Missiouri’s Kony Ealy can play 4-3 end or 3-4 outside linebacker. He looks like a first-round prospect, seeing as he racked up eight sacks and 14 tackles for a loss in his junior season at Missouri. Ealy lined up opposite SEC Defensive Player of the Year, Michael Sam, but he projects to be a far superior NFL player than his teammate.

    Ealy has the size to play in the NFL, and CBS Sports compares him to St. Louis Rams’ All-Pro end Robert Quinn. Ealy even recorded 13 passes defensed in college, which suggests he should be able to transition to being a 3-4 linebacker on the Eagles, should they take him in the first round.

7. Stephon Tuitt, DE, Notre Dame

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    Adding a 5-technique defensive end like Notre Dame’s Stephon Tuitt isn’t a glamorous move, and it doesn’t fill the biggest position of need. Fletcher Cox and Cedric Thornton are a solid duo, and they’re both still young.

    If the Philadelphia Eagles do pick Tuitt—a likely first-round pick who could very well be picked around the low 20s—they get a versatile defensive lineman for their three-man front. Tuitt could play 3-technique tackle in a 4-3, end in a 3-4 and even a little nose tackle, considering he does weigh a solid 304 pounds.

    The Seattle Seahawks showed this past year that a team can never have too many defensive linemen. Tuitt will allow Billy Davis to get creative with his schemes. An offensive line will have its hands full trying to block a line with any combination of Cox, Thornton, Tuitt, and Bennie Logan, plus players like Trent Cole providing a pass rush off the edge.

6. Louis Nix, NT, Notre Dame

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    Stephon Tuitt’s teammate Louis Nix is the top nose tackle in the draft. He is a mammoth of a man. Nix weighs 340 pounds, and he is a Haloti Ngata-type player who can line up directly over the center and require constant double-teams.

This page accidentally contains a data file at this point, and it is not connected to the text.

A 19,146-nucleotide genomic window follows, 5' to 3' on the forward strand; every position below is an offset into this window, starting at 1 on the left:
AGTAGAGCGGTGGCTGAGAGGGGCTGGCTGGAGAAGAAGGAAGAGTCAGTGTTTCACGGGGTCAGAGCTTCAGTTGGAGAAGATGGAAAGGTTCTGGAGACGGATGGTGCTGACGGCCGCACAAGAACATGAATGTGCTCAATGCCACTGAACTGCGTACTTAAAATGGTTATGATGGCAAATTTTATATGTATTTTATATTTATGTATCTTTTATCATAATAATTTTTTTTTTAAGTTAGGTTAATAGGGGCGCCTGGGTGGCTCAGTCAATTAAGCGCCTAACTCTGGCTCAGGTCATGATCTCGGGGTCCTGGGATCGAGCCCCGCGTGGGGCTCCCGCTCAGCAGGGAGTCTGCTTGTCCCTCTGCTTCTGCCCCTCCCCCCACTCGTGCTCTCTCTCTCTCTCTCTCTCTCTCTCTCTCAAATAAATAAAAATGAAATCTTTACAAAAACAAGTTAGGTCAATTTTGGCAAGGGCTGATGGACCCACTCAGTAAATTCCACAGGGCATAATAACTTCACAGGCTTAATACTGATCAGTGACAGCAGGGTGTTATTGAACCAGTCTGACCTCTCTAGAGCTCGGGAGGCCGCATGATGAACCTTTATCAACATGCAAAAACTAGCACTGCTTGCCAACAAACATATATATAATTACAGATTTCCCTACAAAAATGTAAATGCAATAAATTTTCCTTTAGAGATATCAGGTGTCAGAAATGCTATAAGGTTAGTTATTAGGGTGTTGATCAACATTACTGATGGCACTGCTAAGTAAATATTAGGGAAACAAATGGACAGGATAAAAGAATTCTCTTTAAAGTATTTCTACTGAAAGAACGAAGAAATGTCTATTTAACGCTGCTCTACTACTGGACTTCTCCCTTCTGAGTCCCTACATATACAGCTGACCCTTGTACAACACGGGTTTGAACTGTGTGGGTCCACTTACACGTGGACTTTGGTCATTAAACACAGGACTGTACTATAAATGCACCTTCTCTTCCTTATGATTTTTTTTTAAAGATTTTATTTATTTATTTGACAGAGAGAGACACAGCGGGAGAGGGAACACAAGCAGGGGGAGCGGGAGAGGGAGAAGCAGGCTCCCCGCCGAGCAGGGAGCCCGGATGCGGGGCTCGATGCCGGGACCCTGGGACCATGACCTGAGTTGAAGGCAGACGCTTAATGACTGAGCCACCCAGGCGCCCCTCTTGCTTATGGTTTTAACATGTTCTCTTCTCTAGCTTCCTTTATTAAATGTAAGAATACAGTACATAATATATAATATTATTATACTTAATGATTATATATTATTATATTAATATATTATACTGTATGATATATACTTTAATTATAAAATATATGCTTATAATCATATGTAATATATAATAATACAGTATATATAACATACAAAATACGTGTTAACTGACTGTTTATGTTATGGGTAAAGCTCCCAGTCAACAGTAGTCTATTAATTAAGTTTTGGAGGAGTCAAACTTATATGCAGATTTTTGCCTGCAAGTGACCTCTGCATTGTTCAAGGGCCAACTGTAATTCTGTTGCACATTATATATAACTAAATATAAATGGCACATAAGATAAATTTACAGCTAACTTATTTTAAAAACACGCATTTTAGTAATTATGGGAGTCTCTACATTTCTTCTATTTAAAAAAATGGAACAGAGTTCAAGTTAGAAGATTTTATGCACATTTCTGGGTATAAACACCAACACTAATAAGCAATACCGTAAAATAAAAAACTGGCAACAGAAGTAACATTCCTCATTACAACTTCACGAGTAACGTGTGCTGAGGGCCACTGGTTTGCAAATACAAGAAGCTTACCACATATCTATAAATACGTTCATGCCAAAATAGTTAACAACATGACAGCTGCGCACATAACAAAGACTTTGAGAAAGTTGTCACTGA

Nix certainly isn’t the workout warrior the 346-pound nose tackle Dontari Poe was; Nix ran just a 5.42 in the 40-yard dash, and his 25 reps on the bench press aren’t particularly impressive given his size. Nix is coming off season-ending knee surgery, and he’s a very minimal force against the pass.

    But Nix’s sheer size and athleticism could vault him into the top 20-25 picks. He’s significantly bigger than the Eagles' Bennie Logan, who didn’t hold up well against the New Orleans Saints in the playoff game. Nix projects to be a similarly-talented player to Green Bay’s B.J. Raji.

    If Nix can keep his weight down and his conditioning up, he has the ability to be a force in the NFL.

5. Ha Ha Clinton-Dix, S, Alabama

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    Haha Clinton-Dix appears as just the second safety on this list because he’s not as likely to make it to pick 22 when the Philadelphia Eagles are drafting. If by some reason he’s there, the team would be absolutely foolish to pass on a player who's both supremely talented and fulfills a tremendous position of need.

    Clinton-Dix will probably go in the top half of the first round, which means the Eagles would have to trade up to acquire him. Andy Reid never would have done that, but Chip Kelly and Howie Roseman have to know how important a safety is for their team, especially after what the DBs for the Seattle Seahawks did to Peyton Manning in the Super Bowl.

    Clinton-Dix didn’t run that well in the 40 (4.58), and his 11 repetitions on the bench press were disappointing. He’s lean and less of a hitter than Calvin Pryor, but he’s a great cover safety. He tackles well, he plays the run and he’s big enough to be a productive NFL player.

    He’s the top safety the Eagles should target, but he’s not the most likely one they’ll get, considering he will probably be drafted first.

4. Odell Beckham Jr., WR, LSU

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    Al Messerschmidt/Getty Images

    Even with the Philadelphia Eagles bringing back Riley Cooper, there’s still a good chance Chip Kelly picks a wide receiver high in the draft. He showed last year he’s not shy about adding onto an already-well-stocked position, as evidenced when he selected tight end Zach Ertz.